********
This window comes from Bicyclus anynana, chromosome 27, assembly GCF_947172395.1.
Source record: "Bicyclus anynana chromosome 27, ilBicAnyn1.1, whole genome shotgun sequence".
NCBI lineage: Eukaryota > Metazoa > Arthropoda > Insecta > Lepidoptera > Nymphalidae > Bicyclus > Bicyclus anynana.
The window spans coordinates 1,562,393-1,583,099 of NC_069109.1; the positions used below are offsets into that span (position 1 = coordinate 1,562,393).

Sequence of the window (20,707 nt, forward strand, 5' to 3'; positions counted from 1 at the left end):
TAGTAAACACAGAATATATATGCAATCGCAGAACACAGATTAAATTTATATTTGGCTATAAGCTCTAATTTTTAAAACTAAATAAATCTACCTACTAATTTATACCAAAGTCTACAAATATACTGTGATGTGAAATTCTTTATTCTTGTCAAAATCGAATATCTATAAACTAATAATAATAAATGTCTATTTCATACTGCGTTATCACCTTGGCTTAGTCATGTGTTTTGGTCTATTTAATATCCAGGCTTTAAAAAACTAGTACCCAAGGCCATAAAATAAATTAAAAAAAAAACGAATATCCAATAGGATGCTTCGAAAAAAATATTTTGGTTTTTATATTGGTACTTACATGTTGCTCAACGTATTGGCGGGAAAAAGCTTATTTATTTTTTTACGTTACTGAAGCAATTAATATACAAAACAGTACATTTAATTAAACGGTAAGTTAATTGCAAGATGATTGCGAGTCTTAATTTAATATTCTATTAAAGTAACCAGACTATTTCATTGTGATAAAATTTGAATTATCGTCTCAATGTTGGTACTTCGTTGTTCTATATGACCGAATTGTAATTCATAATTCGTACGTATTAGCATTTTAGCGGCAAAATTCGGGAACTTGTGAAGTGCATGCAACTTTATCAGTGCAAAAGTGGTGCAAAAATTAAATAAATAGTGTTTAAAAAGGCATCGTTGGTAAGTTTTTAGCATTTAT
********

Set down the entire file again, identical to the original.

This window comes from Bicyclus anynana, chromosome 27, assembly GCF_947172395.1.
Source record: "Bicyclus anynana chromosome 27, ilBicAnyn1.1, whole genome shotgun sequence".
NCBI lineage: Eukaryota > Metazoa > Arthropoda > Insecta > Lepidoptera > Nymphalidae > Bicyclus > Bicyclus anynana.
The window spans coordinates 1,562,393-1,583,099 of NC_069109.1; the positions used below are offsets into that span (position 1 = coordinate 1,562,393).

Sequence of the window (20,707 nt, forward strand, 5' to 3'; positions counted from 1 at the left end):
TAGTAAACACAGAATATATATGCAATCGCAGAACACAGATTAAATTTATATTTGGCTATAAGCTCTAATTTTTAAAACTAAATAAATCTACCTACTAATTTATACCAAAGTCTACAAATATACTGTGATGTGAAATTCTTTATTCTTGTCAAAATCGAATATCTATAAACTAATAATAATAAATGTCTATTTCATACTGCGTTATCACCTTGGCTTAGTCATGTGTTTTGGTCTATTTAATATCCAGGCTTTAAAAAACTAGTACCCAAGGCCATAAAATAAATTAAAAAAAAAACGAATATCCAATAGGATGCTTCGAAAAAAATATTTTGGTTTTTATATTGGTACTTACATGTTGCTCAACGTATTGGCGGGAAAAAGCTTATTTATTTTTTTACGTTACTGAAGCAATTAATATACAAAACAGTACATTTAATTAAACGGTAAGTTAATTGCAAGATGATTGCGAGTCTTAATTTAATATTCTATTAAAGTAACCAGACTATTTCATTGTGATAAAATTTGAATTATCGTCTCAATGTTGGTACTTCGTTGTTCTATATGACCGAATTGTAATTCATAATTCGTACGTATTAGCATTTTAGCGGCAAAATTCGGGAACTTGTGAAGTGCATGCAACTTTATCAGTGCAAAAGTGGTGCAAAAATTAAATAAATAGTGTTTAAAAAGGCATCGTTGGTAAGTTTTTAGCATTTAT